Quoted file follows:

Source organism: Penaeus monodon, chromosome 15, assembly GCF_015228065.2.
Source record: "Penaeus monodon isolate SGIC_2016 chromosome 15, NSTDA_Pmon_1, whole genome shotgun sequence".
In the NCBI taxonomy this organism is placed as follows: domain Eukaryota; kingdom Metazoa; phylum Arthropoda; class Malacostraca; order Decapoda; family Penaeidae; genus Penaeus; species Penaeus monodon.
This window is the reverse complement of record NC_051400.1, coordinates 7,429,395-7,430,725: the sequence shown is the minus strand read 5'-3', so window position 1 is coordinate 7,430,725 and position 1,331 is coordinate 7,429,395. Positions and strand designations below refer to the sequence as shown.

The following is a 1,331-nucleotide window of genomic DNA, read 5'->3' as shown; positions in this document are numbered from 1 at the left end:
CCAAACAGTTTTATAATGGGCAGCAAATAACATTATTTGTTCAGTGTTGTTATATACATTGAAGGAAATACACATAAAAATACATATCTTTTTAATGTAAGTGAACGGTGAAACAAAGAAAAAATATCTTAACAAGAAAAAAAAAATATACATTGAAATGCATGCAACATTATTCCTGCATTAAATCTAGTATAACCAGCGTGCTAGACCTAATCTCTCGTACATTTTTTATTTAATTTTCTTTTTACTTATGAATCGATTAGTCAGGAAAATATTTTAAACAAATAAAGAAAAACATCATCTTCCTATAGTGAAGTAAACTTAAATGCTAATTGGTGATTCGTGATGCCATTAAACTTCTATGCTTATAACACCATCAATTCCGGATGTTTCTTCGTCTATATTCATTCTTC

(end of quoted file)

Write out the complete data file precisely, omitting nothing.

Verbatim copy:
Source organism: Penaeus monodon, chromosome 15, assembly GCF_015228065.2.
Source record: "Penaeus monodon isolate SGIC_2016 chromosome 15, NSTDA_Pmon_1, whole genome shotgun sequence".
In the NCBI taxonomy this organism is placed as follows: domain Eukaryota; kingdom Metazoa; phylum Arthropoda; class Malacostraca; order Decapoda; family Penaeidae; genus Penaeus; species Penaeus monodon.
This window is the reverse complement of record NC_051400.1, coordinates 7,429,395-7,430,725: the sequence shown is the minus strand read 5'-3', so window position 1 is coordinate 7,430,725 and position 1,331 is coordinate 7,429,395. Positions and strand designations below refer to the sequence as shown.

The following is a 1,331-nucleotide window of genomic DNA, read 5'->3' as shown; positions in this document are numbered from 1 at the left end:
CCAAACAGTTTTATAATGGGCAGCAAATAACATTATTTGTTCAGTGTTGTTATATACATTGAAGGAAATACACATAAAAATACATATCTTTTTAATGTAAGTGAACGGTGAAACAAAGAAAAAATATCTTAACAAGAAAAAAAAAATATACATTGAAATGCATGCAACATTATTCCTGCATTAAATCTAGTATAACCAGCGTGCTAGACCTAATCTCTCGTACATTTTTTATTTAATTTTCTTTTTACTTATGAATCGATTAGTCAGGAAAATATTTTAAACAAATAAAGAAAAACATCATCTTCCTATAGTGAAGTAAACTTAAATGCTAATTGGTGATTCGTGATGCCATTAAACTTCTATGCTTATAACACCATCAATTCCGGATGTTTCTTCGTCTATATTCATTCTTC